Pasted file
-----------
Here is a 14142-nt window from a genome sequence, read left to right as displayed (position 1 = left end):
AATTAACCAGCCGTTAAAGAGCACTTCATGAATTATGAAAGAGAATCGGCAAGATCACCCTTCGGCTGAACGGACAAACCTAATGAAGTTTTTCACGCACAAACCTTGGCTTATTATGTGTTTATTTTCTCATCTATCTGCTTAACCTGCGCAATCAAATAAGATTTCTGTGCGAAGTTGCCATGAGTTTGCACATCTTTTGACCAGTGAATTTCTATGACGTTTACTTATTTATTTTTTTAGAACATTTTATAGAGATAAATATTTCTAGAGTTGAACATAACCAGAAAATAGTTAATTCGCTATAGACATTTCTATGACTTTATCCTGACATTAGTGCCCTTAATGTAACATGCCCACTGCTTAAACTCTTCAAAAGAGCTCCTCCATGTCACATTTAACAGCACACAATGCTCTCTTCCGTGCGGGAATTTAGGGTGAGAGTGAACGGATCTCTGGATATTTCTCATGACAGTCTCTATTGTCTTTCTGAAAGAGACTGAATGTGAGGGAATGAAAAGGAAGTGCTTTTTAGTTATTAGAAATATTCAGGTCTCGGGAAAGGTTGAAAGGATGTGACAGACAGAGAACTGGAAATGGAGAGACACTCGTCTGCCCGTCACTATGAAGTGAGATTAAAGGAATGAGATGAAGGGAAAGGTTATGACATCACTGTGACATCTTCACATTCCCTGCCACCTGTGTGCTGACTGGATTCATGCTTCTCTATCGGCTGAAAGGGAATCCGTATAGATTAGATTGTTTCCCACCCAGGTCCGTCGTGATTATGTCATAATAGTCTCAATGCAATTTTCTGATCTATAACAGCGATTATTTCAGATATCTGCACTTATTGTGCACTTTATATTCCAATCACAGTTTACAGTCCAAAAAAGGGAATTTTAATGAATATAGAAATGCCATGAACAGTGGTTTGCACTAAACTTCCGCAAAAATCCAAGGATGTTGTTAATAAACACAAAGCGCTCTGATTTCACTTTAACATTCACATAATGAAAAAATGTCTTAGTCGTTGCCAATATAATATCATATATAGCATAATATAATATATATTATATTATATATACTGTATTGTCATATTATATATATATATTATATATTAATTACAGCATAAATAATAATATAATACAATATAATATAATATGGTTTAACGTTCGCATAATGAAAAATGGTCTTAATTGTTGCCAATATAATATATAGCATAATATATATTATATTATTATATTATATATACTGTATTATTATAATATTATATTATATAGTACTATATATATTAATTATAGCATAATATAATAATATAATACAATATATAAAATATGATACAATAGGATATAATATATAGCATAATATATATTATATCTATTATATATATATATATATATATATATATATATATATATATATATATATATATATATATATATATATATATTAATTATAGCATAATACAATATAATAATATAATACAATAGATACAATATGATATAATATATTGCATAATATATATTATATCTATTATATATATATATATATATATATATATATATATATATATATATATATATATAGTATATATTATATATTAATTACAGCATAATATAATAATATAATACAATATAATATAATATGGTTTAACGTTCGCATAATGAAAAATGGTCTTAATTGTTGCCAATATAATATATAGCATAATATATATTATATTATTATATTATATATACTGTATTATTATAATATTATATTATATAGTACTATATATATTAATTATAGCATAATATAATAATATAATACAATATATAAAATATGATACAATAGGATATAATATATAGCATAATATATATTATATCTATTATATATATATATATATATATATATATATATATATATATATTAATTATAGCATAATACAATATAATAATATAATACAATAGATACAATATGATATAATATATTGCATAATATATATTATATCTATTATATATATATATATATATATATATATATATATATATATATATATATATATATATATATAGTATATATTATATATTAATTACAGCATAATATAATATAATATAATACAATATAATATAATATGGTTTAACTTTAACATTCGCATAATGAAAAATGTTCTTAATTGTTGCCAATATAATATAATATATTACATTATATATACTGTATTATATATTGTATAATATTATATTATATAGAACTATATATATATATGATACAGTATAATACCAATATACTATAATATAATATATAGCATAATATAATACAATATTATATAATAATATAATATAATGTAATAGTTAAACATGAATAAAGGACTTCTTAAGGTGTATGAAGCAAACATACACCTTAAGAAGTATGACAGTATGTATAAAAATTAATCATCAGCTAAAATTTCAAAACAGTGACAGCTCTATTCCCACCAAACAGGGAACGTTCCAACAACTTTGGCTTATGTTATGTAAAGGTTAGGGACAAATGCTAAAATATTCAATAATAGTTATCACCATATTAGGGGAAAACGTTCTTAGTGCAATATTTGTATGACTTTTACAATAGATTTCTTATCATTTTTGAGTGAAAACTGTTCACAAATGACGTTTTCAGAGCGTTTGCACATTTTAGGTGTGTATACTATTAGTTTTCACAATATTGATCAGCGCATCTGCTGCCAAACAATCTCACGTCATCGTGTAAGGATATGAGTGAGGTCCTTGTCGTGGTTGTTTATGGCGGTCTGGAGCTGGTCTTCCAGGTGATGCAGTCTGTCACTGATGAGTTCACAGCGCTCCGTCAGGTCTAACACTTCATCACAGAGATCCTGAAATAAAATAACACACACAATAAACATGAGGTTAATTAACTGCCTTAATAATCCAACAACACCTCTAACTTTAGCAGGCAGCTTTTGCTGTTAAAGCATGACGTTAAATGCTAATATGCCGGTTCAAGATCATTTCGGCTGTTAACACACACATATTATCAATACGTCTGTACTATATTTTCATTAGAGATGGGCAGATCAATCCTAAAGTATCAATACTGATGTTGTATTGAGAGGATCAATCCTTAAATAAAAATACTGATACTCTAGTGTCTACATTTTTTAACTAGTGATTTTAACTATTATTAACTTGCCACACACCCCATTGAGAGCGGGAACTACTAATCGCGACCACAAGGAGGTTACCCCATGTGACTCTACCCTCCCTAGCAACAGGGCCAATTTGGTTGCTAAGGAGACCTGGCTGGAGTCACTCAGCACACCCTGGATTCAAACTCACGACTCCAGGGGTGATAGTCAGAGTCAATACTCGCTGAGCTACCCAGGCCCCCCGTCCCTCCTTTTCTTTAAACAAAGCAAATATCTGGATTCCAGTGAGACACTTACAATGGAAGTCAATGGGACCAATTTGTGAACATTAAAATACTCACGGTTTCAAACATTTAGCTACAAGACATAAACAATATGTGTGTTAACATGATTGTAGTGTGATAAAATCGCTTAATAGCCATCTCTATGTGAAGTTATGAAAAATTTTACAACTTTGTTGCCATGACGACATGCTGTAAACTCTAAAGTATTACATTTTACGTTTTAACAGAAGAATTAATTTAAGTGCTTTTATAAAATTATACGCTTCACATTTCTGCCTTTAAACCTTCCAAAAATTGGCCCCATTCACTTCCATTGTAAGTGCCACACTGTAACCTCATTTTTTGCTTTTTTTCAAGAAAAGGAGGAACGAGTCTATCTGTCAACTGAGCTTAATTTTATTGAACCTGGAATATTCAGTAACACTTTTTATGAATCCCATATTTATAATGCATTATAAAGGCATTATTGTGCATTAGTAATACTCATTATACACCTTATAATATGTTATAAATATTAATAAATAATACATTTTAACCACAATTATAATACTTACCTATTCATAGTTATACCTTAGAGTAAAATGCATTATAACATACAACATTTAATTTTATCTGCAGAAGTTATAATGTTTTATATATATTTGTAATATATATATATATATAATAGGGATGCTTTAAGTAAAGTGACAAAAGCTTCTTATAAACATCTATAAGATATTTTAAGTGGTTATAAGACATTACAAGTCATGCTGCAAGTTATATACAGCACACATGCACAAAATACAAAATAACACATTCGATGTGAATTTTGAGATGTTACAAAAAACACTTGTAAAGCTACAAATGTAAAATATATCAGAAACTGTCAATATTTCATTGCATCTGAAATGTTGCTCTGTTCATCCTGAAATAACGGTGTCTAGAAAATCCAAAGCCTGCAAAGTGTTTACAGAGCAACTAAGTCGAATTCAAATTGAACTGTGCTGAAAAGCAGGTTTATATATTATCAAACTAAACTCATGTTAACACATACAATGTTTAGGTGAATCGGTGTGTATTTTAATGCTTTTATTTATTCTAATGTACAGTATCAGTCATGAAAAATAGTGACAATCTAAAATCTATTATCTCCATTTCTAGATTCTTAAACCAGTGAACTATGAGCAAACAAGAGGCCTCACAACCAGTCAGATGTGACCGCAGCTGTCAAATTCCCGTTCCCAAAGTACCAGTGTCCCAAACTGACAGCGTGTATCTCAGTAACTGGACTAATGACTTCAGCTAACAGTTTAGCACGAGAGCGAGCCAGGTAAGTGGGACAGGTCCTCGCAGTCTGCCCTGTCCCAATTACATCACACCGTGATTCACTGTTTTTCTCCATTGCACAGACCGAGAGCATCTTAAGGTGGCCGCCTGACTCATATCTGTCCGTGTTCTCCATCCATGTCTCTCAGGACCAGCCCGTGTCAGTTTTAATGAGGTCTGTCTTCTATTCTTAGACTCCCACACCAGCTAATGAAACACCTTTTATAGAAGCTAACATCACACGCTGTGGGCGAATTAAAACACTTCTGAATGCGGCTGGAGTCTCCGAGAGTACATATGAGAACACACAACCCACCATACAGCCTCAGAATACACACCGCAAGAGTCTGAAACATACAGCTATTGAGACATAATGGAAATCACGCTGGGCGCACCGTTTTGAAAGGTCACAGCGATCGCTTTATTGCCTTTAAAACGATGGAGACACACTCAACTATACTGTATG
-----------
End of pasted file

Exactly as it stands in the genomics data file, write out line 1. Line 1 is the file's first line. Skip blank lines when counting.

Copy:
Here is a 14142-nt window from a genome sequence, read left to right as displayed (position 1 = left end):